A reader's guide to Bob Woodward's State of Denial.

How to read juicy books.
Oct. 4 2006 11:59 PM

Woodward and You

A reader's guide to State of Denial.

Listen to John Dickerson's weekly Political Gabfest program here, or sign up for Slate's free daily podcast on iTunes.

(Continued from Page 5)

Page 106: The footnote suggests why Garner may get such favorable treatment. He seems to have cooperated fully with Woodward. "This is the most complete, documented account of his experience yet available," it reads.

Jay Garner, Goat

Page 224: After complaining to colleagues and Rumsfeld about the grave mistakes in Iraq postwar reconstruction (de-Baathification, disbanding the army, and dumping local leaders), Garner missed his moment to tell President Bush. When he got to the Oval Office, he just gave Bush happy talk.

More Troops Were Necessary in Iraq

Page 190: James Dobbins, the post-conflict expert and former State Department official who worked for the Rand Corporation, brought Paul Bremer a draft of a study estimating that 500,000 troops were needed in postwar Iraq, three times as many as were deployed.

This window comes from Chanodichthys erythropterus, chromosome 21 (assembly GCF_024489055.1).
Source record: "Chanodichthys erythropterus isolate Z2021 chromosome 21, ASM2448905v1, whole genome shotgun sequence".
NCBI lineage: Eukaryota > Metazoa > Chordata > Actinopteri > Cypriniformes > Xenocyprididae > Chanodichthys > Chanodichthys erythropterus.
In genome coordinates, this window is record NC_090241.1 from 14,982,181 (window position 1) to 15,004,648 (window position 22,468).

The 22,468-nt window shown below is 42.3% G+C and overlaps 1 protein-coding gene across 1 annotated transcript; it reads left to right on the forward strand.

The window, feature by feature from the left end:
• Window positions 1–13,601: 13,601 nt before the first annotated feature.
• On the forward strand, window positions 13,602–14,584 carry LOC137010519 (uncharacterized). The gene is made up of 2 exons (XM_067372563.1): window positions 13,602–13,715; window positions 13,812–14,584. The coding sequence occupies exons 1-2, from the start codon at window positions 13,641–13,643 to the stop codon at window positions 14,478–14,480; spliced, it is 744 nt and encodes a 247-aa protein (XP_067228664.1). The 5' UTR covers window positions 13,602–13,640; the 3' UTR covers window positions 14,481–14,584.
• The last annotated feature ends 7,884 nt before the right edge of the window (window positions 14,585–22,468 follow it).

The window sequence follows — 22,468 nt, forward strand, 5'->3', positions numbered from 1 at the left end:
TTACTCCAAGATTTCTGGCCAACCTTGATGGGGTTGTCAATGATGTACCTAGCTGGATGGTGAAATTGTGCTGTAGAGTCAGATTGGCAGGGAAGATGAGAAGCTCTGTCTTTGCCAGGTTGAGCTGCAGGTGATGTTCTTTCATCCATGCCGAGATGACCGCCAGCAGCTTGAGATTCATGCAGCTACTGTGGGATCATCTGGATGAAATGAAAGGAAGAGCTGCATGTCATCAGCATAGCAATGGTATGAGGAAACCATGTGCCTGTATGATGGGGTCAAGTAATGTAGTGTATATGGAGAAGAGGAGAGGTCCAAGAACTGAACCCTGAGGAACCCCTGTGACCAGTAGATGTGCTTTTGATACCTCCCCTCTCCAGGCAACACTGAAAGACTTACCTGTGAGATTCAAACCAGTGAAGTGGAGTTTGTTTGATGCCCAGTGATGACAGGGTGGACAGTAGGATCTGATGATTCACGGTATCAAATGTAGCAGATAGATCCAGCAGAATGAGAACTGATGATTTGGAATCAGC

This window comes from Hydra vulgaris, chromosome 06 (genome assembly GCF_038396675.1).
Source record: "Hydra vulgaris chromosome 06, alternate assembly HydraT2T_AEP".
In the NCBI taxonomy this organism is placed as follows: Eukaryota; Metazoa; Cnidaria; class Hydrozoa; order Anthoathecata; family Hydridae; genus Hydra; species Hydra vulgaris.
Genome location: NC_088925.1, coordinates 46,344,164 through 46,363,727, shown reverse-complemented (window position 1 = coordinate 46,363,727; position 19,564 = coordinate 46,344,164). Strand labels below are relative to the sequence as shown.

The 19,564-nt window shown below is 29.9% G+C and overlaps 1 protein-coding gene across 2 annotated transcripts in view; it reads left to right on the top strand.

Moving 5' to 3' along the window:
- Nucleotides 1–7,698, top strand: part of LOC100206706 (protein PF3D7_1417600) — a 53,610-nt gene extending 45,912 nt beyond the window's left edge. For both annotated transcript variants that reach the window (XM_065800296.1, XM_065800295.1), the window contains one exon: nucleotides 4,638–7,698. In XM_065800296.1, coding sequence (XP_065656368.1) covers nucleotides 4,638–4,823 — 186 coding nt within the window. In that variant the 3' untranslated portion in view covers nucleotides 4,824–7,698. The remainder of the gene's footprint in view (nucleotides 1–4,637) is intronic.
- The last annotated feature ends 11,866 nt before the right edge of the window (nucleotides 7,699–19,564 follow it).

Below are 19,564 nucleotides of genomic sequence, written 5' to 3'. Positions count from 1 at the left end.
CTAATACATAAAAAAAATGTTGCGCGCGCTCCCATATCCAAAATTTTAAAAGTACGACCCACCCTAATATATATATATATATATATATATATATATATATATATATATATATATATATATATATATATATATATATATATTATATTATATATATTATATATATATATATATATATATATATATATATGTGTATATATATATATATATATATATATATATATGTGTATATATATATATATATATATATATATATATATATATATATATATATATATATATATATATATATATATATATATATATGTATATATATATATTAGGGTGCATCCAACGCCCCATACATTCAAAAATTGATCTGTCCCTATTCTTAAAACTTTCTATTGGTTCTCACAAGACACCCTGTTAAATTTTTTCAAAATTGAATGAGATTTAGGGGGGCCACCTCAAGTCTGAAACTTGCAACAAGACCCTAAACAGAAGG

Advertisement

Page 256: In September 2003, Blackwill argued for sending 40,000 more troops.

Trouble Finding WMD

Pages 92-96, 101, 115: Army Maj. Gen. James "Spider" Marks was given the assignment of helping guide U.S. forces to WMD stockpiles once the invasion started. Reading his travails is like rewatching a Hitchcock movie. You know how it's going to end and yet when Marks says, "Sir, I can't confirm what's inside any of these sites," the horror sounds brand new.

Page 192: Col. Steve Rotkoff haiku:

Where is WMD?
What a kick if he has none
Sorry about that

Page 272: Upon returning from Iraq, U.S. weapons inspector David Kay was told of a highly covert operation to gather intelligence about WMD. Launched eight months before the war, it relied on human intelligence, including Iraqis in Europe convinced to return to their country to talk to their relatives involved in WMD. After some 120 contacts, no evindence was found. The program was scrubbed. "The CIA was so convinced that Iraq had the weapons that absence of evidence was taken as proof that the … program wasn't working."

  Slate Plus
Slate Archives
Nov. 26 2014 12:36 PM Slate Voice: “If It Happened There,” Thanksgiving Edition Josh Keating reads his piece on America’s annual festival pilgrimage.